Antibodies to the hemagglutinin (HA) and neuraminidase (NA) glycoproteins are the major mediators of protection against influenza virus infection. Here, we report that current influenza vaccines poorly display key NA epitopes and rarely induce NA-reactive B cells. Conversely, influenza virus infection induces NA-reactive B cells at a frequency that approaches (H1N1) or exceeds (H3N2) that of HA-reactive B cells. NA-reactive antibodies display broad binding activity spanning the entire history of influenza A virus circulation in humans, including the original pandemic strains of both H1N1 and H3N2 subtypes. The antibodies robustly inhibit the enzymatic activity of NA, including oseltamivir-resistant variants, and provide robust prophylactic protection, including against avian H5N1 viruses, in vivo. When used therapeutically, NA-reactive antibodies protected mice from lethal influenza virus challenge even 48 hr post infection. These findings strongly suggest that influenza vaccines should be optimized to improve targeting of NA for durable and broad protection against divergent influenza strains. Current influenza vaccines predominantly produce antibodies targeting the viral hemagglutinin (HA). However, during natural infection, the body also produces antibodies targeting the viral neuraminidase (NA). These NA antibodies can provide robust and broad protection and could potentially be elicited prophylactically or via new vaccine strategies or used therapeutically.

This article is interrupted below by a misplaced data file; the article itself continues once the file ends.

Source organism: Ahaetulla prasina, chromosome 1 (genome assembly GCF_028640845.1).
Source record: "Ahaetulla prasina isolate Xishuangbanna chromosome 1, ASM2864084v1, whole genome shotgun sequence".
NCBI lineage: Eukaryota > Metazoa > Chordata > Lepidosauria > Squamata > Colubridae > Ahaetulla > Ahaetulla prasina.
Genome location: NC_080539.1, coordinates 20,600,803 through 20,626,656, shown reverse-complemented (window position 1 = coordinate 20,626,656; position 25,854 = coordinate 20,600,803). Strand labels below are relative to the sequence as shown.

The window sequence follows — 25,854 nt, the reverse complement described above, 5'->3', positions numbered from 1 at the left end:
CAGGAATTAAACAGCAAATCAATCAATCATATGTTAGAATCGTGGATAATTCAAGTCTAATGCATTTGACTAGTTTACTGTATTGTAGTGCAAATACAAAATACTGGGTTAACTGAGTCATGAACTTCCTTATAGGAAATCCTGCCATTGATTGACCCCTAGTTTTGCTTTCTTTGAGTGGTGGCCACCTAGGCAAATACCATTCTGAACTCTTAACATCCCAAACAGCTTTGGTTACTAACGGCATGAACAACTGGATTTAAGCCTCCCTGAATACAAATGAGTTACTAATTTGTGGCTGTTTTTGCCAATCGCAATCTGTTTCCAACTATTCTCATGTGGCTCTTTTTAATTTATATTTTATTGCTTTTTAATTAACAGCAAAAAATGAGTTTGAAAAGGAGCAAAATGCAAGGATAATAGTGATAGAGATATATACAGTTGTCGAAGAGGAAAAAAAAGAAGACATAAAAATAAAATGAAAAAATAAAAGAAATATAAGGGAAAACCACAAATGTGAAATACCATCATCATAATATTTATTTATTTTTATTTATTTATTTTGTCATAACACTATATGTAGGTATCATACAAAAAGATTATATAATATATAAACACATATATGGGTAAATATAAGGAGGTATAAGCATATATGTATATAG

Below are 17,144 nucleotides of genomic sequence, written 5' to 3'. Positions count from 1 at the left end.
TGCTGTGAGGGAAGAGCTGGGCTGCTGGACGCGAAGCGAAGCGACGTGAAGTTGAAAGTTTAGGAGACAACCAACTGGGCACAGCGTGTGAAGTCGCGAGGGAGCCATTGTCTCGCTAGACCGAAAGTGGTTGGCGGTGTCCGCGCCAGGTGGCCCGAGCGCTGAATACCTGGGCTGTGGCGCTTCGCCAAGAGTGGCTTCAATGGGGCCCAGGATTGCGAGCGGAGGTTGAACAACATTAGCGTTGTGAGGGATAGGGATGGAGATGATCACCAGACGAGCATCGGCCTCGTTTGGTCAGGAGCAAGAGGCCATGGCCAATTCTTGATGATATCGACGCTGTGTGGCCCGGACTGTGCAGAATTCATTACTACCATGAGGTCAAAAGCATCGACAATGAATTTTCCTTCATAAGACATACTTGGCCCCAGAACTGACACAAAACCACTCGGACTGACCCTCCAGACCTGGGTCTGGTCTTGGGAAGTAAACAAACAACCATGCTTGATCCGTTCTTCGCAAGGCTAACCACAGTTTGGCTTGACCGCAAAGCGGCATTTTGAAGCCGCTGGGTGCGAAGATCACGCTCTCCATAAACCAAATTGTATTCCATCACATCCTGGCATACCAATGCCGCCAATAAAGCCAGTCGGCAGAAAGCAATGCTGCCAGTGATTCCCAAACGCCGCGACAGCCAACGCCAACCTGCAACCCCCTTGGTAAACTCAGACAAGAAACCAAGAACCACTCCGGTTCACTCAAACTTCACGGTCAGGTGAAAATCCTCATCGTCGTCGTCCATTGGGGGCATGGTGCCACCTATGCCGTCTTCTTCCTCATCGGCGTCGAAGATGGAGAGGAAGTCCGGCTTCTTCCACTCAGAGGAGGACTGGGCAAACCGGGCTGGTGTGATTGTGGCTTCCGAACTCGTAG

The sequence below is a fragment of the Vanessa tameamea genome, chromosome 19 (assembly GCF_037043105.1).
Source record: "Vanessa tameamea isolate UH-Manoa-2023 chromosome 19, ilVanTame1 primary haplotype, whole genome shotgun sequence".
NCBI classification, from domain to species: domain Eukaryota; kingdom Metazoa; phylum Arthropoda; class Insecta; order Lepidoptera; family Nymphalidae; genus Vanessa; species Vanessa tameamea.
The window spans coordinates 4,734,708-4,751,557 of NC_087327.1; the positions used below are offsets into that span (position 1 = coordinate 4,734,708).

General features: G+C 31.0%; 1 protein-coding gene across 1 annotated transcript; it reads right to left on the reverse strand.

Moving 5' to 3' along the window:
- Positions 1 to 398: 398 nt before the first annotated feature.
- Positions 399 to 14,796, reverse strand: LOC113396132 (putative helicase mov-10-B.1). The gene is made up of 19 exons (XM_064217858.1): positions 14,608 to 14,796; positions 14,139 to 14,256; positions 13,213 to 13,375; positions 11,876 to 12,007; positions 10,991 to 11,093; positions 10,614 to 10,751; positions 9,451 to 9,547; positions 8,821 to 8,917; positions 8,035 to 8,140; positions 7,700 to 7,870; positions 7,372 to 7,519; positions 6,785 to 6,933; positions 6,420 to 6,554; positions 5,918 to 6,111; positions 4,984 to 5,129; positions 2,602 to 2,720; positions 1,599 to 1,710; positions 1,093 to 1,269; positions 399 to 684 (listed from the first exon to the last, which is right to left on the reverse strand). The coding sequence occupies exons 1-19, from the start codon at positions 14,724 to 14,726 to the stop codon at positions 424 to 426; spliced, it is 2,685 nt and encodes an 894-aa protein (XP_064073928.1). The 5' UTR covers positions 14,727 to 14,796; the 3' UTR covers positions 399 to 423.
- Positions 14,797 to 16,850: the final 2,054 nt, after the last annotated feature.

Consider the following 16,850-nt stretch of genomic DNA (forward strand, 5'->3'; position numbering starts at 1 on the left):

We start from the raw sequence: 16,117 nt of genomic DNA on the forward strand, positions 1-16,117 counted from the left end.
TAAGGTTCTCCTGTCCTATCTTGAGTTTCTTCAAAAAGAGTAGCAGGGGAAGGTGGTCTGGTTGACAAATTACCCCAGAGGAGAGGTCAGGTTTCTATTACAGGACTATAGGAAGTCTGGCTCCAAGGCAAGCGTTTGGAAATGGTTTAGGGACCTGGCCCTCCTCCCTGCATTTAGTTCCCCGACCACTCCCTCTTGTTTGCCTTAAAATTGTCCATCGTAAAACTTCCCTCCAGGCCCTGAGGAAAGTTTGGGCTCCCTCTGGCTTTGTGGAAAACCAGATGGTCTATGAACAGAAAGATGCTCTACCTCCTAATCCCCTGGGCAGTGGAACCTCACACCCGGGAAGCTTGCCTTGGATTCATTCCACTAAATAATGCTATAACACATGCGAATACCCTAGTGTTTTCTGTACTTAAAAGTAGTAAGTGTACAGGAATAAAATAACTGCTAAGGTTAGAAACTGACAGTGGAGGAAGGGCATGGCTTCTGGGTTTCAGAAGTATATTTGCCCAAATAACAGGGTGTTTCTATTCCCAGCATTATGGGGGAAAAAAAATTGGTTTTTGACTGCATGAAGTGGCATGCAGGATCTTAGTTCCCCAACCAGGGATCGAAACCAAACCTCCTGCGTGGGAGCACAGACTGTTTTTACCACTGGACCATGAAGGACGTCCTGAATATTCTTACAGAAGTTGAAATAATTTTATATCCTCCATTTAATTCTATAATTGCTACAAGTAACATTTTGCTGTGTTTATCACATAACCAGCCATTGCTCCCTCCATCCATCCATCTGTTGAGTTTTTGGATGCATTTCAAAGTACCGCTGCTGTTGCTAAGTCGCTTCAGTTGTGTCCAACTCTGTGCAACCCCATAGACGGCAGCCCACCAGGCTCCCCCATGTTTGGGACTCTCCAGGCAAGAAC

Chen, Y. Q., Wohlbold, T. J., Zheng, N. Y., Huang, M., Huang, Y., Neu, K. E., … Wilson, P. C. (2018). Influenza Infection in Humans Induces Broadly Cross-Reactive and Protective Neuraminidase-Reactive Antibodies. Cell, 173(2), 417-429.e10. https://doi.org/10.1016/j.cell.2018.03.030